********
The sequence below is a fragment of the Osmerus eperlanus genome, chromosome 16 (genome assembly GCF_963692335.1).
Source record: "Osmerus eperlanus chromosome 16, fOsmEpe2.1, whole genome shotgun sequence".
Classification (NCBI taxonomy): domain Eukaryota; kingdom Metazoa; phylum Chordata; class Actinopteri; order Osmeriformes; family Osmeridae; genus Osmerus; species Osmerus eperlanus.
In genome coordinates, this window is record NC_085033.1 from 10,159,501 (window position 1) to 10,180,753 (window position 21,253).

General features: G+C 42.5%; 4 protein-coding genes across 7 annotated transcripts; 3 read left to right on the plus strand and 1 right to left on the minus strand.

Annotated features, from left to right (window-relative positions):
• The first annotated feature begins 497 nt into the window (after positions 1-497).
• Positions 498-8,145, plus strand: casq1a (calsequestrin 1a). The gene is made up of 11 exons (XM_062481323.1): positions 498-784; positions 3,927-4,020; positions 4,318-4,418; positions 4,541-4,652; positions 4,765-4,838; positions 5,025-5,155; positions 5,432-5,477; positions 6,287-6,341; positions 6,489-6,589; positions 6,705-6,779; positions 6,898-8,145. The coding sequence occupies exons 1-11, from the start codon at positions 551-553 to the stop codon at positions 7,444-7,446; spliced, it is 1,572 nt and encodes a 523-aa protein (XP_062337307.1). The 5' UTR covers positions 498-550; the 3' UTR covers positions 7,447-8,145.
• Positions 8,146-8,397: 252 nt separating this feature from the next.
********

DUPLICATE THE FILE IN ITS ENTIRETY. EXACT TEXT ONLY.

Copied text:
The sequence below is a fragment of the Osmerus eperlanus genome, chromosome 16 (genome assembly GCF_963692335.1).
Source record: "Osmerus eperlanus chromosome 16, fOsmEpe2.1, whole genome shotgun sequence".
Classification (NCBI taxonomy): domain Eukaryota; kingdom Metazoa; phylum Chordata; class Actinopteri; order Osmeriformes; family Osmeridae; genus Osmerus; species Osmerus eperlanus.
In genome coordinates, this window is record NC_085033.1 from 10,159,501 (window position 1) to 10,180,753 (window position 21,253).

General features: G+C 42.5%; 4 protein-coding genes across 7 annotated transcripts; 3 read left to right on the plus strand and 1 right to left on the minus strand.

Annotated features, from left to right (window-relative positions):
• The first annotated feature begins 497 nt into the window (after positions 1-497).
• Positions 498-8,145, plus strand: casq1a (calsequestrin 1a). The gene is made up of 11 exons (XM_062481323.1): positions 498-784; positions 3,927-4,020; positions 4,318-4,418; positions 4,541-4,652; positions 4,765-4,838; positions 5,025-5,155; positions 5,432-5,477; positions 6,287-6,341; positions 6,489-6,589; positions 6,705-6,779; positions 6,898-8,145. The coding sequence occupies exons 1-11, from the start codon at positions 551-553 to the stop codon at positions 7,444-7,446; spliced, it is 1,572 nt and encodes a 523-aa protein (XP_062337307.1). The 5' UTR covers positions 498-550; the 3' UTR covers positions 7,447-8,145.
• Positions 8,146-8,397: 252 nt separating this feature from the next.